Multiple treatment modalities exist to cover small defects in the foot and ankle region, including pedicled muscle and fasciocutaneous flaps. However, sometimes previous surgery or the trauma itself preclude the use of local flaps. Sometimes local flaps tend to further injure an already compromised limb or are insufficient or inadequate to obliterate dead space with the required well vascularised tissue.
When using free flaps, we make a distinction between covering a defect and filling up dead space. In the second case there is a need to obliterate dead space with well vascularised tissue and a muscle flap still seems to be the most suitable. Even if a combination of both skin cover and fill is needed, a small piece of muscle will most often suffice. Myocutaneous flaps tend to be too bulky and the connection of muscle and overlying skin makes exact positioning of the muscle part into the dead space difficult.
Different options do exist in the choice of free muscle flaps. One option is to use only part of a larger muscle, e.g. Gracilis, disregarding functional anatomic subunits. Although the functional deficit in adduction power is small, patients may be dissatisfied with the donor scar at the medial thigh.
The other option is to carefully dissect part of the muscle and to leave as much as possible of the remaining muscle functionally intact as is the case with e.g. the split latissimus dorsi, the distal belly of the serratus Ant., or medial strip of the rectus Abdominis. Donor site morbidity in these functional dissections should be less than in taking the whole muscle but will still not be zero. Moreover, donor-site morbidity is not only related to the functional deficit but involves also size and location of the scar, frequency of seromas, secondary sensory loss and esthetic considerations.
As to the smaller free muscle flaps, options are more limited. The pectoralis minor free flap is mainly used in facial reanimation, its dissection is not always straightforward and one has to be very careful not to injure the nerve supply to the pectoralis major. Elevation of the extensor digitorum brevis
on the foot requires harvesting and ligating the anterior tibial artery both as a local or as a free flap, compromising eventual vascularisation of the foot. There is also a functional deficit in extension of the toes. Less well known small free muscle flaps include the anconeus,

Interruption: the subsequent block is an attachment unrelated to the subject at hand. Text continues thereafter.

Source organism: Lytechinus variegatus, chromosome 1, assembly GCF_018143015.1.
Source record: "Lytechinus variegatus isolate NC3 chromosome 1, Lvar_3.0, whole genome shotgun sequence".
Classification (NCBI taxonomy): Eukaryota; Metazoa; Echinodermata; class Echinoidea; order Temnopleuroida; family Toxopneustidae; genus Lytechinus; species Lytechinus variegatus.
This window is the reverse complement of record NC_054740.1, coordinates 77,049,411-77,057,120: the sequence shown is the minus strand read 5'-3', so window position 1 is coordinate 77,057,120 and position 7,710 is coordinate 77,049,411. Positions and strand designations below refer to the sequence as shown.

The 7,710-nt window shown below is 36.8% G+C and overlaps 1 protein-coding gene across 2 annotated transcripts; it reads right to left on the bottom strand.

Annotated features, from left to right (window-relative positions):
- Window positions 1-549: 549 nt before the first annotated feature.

The exact function of the M. pyramidalis is not known, the fact that it is bilaterally absent in some individuals without any known functional deficit suggests minimal functional donor-site morbidity as long as one takes care not to injure the underlying rectus abdominis. There is no need to harvest any fascia, which can be closed primarily. The donor scar is well hidden in the pubic area, there is no need to turn the patient and dissection is not difficult once one is comfortable dissecting out the perforators of a DIEP flap. The muscle belly can be used in combination with the skin island of the DIEP flap, with sufficient pedicle length in between them to allow for independent positioning of the muscle and skin, as opposed to other myocutaneous flaps.
Arguments against the pyramidalis are its small size, which makes it suitable only for small defects, its presumed variability and the absence of exact anatomical studies as to its vascularisation and nerve supply. However, preoperative evaluation of the muscle by ultrasonography can be performed, and even if the muscle is absent one can always revert to a medial piece of rectus abdominis, through the same incision. As to its vascularisation, our cases show that isolating the muscle on one of its pedicles is sufficient for its complete survival, the perforators eventually branch from the inferior epigastric pedicle, a well-known, expendable and reliable vascular axis of suitable size for microvascular anastomosis.